but when you give, there's some inner transformation.
That inner transformation creates a stillness in your mind
and that stillness is an unbelievable asset.
When you have a posse of people committed to cultivating that stillness,
it really builds new kinds of value
that is unexpected and awesome and amazing.
That was discovering an abundance.
Now, the third stage, which is dance.
No, I'm not gonna dance. Or maybe I will.
(Laughter)
When you give and receive, there's a tendency to keep track.
Even though we might not do it overtly, subconsciously we're thinking,
"OK, how much did I give, how much did I receive."
We do this mathematics. But when you let go of that,
you start to dance, it becomes very dynamic.
You see a bunch of dancers over there,
there're giving each other a shoulder rub.
But what you notice is that no one is doing a quid pro quo transaction.
Everyone is doing a massage for somebody in front of them,
and yet everyone is taken care of.
When you start dancing to the spirit of not keeping track --
That guy could say,
"Oh, the person behind me is giving me 15 joules of pressure on my back,
so I'm going to give only 12 joules."
If you do that, it doesn't work.
But when you let that go, all of a sudden you can have the circle
which works in a very different way.
So, it works for shoulder rubs, but what about something practical?
So, we decided to try a little experiment.
We called it "Karma Kitchen."
On Sundays, we take over a restaurant.
You walk into this restaurant, it's like a regular restaurant,
but it's run by volunteers and at the end of your meal
your check reads zero.
It's zero because someone before you paid for your meal.
And you get to pay forward for somebody after you.
And people are always confused.
"Does that mean it's a free meal?" No, it's not a free meal.
When you go to a soup kitchen, who is paying?
Someone else outside who's got some other reason for making that happen.
Here, it's literally the person in front of you,
the person who was here the week before
that pays for this week. This week's is for the next week.
And when you count on people like that to be generous,
how long will that chain last?
It has been going for three years.
And then it started in D.C.
From the surplus there, it started in Chicago.
But what's most amazing about this
is that it creates a context for a very different kind of value.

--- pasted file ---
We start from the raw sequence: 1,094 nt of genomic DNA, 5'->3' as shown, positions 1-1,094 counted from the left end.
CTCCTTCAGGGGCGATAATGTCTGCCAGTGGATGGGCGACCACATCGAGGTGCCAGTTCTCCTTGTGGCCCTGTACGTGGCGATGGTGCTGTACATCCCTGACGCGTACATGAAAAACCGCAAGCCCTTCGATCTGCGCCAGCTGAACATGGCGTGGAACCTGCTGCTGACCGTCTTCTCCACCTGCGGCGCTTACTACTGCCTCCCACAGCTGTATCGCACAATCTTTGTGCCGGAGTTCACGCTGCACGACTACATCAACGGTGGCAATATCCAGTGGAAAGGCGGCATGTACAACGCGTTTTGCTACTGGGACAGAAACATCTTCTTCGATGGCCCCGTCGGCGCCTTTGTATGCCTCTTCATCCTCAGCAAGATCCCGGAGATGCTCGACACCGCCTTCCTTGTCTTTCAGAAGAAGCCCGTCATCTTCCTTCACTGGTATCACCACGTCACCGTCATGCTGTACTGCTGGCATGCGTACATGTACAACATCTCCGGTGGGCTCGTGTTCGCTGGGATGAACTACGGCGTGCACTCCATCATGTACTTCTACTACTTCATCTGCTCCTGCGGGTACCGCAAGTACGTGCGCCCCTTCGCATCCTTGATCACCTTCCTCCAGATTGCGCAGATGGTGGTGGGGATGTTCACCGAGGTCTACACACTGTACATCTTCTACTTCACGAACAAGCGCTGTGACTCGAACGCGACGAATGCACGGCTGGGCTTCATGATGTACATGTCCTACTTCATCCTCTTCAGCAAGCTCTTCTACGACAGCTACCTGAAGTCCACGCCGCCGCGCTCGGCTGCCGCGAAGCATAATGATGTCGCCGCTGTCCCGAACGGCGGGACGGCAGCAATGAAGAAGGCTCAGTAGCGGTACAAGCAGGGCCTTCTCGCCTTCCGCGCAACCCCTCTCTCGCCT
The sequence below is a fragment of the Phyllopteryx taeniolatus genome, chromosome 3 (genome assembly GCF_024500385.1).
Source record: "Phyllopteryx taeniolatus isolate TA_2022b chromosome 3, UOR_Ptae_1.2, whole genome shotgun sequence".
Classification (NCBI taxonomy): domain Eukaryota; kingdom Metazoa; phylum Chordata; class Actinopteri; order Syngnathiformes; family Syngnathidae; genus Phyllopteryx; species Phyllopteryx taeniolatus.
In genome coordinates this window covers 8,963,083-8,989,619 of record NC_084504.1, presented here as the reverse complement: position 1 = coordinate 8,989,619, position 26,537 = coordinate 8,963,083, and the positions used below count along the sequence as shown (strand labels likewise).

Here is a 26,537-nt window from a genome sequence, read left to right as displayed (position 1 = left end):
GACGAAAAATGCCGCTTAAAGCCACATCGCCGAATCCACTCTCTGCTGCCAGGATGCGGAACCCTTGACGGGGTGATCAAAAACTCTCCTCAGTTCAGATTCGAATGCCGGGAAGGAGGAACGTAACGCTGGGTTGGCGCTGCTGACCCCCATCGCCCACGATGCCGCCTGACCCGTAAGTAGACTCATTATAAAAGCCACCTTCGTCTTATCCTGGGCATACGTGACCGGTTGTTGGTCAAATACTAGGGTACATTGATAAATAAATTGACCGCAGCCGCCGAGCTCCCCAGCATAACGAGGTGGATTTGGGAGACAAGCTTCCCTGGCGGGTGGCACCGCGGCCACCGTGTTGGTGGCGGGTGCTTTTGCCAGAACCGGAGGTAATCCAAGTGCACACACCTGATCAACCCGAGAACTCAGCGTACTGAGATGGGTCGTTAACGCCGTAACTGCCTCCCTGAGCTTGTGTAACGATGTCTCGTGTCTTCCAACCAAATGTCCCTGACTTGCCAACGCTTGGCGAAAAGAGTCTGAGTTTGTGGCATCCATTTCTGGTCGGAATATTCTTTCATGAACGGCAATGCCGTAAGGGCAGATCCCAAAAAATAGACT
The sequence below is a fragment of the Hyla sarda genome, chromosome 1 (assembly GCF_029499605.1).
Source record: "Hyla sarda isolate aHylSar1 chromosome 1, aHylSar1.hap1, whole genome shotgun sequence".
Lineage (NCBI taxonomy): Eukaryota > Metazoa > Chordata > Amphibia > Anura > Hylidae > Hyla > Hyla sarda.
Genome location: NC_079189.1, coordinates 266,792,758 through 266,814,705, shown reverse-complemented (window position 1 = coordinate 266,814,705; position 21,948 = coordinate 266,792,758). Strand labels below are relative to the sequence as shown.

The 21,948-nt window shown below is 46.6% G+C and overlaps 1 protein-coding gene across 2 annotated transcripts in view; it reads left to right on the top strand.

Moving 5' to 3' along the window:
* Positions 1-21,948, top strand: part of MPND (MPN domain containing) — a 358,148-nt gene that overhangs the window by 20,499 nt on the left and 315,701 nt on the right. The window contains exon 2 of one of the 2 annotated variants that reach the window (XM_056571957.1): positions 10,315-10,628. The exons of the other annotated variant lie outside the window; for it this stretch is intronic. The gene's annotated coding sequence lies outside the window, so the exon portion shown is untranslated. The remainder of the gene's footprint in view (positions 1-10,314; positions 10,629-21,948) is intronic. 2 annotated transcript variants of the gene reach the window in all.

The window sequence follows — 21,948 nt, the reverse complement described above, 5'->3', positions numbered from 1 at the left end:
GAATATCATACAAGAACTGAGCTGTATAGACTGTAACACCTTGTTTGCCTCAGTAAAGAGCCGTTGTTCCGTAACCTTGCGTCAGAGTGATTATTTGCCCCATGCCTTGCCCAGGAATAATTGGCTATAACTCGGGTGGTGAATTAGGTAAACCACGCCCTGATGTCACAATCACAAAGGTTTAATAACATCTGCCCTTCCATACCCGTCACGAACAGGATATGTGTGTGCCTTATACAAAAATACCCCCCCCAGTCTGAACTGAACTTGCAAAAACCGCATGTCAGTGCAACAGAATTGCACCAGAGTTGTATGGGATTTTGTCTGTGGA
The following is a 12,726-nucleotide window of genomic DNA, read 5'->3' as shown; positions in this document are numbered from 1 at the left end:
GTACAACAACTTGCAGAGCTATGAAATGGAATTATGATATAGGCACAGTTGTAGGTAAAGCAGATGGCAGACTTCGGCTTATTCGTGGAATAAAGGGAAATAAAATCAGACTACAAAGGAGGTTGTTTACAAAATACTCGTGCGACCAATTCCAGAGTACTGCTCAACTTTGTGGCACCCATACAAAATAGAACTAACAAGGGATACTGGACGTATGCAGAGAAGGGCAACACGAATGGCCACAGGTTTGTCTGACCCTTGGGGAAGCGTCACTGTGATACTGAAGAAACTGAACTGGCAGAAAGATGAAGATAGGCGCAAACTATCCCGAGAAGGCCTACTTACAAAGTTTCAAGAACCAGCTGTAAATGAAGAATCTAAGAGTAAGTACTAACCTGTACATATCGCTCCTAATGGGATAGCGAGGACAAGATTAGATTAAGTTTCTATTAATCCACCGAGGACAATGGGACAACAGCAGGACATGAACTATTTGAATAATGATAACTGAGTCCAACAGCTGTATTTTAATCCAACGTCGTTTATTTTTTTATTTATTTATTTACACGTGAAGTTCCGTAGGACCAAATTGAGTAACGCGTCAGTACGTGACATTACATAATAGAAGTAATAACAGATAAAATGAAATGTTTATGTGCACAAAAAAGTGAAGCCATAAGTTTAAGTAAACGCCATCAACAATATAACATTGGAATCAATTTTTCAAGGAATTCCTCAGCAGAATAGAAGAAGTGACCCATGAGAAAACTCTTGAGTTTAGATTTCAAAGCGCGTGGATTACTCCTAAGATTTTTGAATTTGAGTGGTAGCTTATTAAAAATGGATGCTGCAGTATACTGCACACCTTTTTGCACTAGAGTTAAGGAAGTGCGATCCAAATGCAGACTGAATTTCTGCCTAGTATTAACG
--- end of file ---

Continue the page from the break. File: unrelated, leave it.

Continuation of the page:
So for example, there was a UC Berkeley PhD in computer science guy
that came over and said, "I want to volunteer."
So one Sunday, he is volunteering.
He is serving a table, and the guest at the table says,
"Oh so, how does this work? You trust me to pay what I want?"
He says, "Yeah, it's this chain, and you're part of this chain."
Really we are all part of this chain,
from our ancestor onwards.
So he says, "OK," he takes out his wallet, gives him a hundred, and says,
"OK, well, I trust you to bring me back whatever change you want."
(Laughter)
And this guy goes in the back and he's scratching his head.
"This wasn't part of the volunteer orientation!"
(Laughter)
What are you gonna do?
So, he is thinking about it.
And then, he decides to tap into that space in himself about what this is.
This was not taught, but he taps into that space,
he goes up to the guy, gives him back his hundred,
takes out a twenty from his wallet, adds to it,
and this guy is completely blown away.
(Laughter)
Because he's blown away,
this guy is blown away and you know how this stuff ripples out.
Everybody is energized.
And you can look at that transaction and say,
"There was a cost of food, there was twenty bucks."
But the value generated there --
I can guaranteed you that that guy went home
and he has been telling that story to everybody he encounters.
Because this is like, "Which restaurant? Where does this happen?
Which place on Earth? Give me the address."
So it's the kind of thing where there's a new dimension of value.
And if we don't have context where people can practice this,
we lose this entirely.
So, really I just want to conclude by saying,
you Give, Receive and Dance.
When you give, you find that compassion is contagious
and you start to create a community.
When you receive, and really learn to receive,
you start to discover abundance.
And when you dance, not only do you create micro-gift economies,
but we start to seed a gift culture.
Thank you.
(Applause)
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【TEDx】Pay it Foward: Nipun Mehta @ TEDxGoldenGateED

6569 Folder Collection
陳冠宇 published on January 22, 2015